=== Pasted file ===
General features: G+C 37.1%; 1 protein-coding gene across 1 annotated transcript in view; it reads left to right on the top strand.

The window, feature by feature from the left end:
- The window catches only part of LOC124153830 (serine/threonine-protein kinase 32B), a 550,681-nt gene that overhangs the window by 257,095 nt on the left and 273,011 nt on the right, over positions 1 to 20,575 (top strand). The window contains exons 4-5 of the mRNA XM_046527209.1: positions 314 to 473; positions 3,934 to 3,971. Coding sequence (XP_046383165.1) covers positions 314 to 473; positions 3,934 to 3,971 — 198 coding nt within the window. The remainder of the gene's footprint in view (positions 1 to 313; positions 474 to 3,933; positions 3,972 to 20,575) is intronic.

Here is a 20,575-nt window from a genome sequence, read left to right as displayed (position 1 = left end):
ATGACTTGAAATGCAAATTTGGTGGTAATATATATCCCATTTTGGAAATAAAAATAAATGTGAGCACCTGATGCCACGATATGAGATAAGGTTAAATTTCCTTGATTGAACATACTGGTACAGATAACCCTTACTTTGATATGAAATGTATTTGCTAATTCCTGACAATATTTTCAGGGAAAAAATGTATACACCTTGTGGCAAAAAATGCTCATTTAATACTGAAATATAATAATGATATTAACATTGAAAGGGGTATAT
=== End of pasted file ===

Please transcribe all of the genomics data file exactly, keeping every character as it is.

General features: G+C 37.1%; 1 protein-coding gene across 1 annotated transcript in view; it reads left to right on the top strand.

The window, feature by feature from the left end:
- The window catches only part of LOC124153830 (serine/threonine-protein kinase 32B), a 550,681-nt gene that overhangs the window by 257,095 nt on the left and 273,011 nt on the right, over positions 1 to 20,575 (top strand). The window contains exons 4-5 of the mRNA XM_046527209.1: positions 314 to 473; positions 3,934 to 3,971. Coding sequence (XP_046383165.1) covers positions 314 to 473; positions 3,934 to 3,971 — 198 coding nt within the window. The remainder of the gene's footprint in view (positions 1 to 313; positions 474 to 3,933; positions 3,972 to 20,575) is intronic.

Here is a 20,575-nt window from a genome sequence, read left to right as displayed (position 1 = left end):
ATGACTTGAAATGCAAATTTGGTGGTAATATATATCCCATTTTGGAAATAAAAATAAATGTGAGCACCTGATGCCACGATATGAGATAAGGTTAAATTTCCTTGATTGAACATACTGGTACAGATAACCCTTACTTTGATATGAAATGTATTTGCTAATTCCTGACAATATTTTCAGGGAAAAAATGTATACACCTTGTGGCAAAAAATGCTCATTTAATACTGAAATATAATAATGATATTAACATTGAAAGGGGTATAT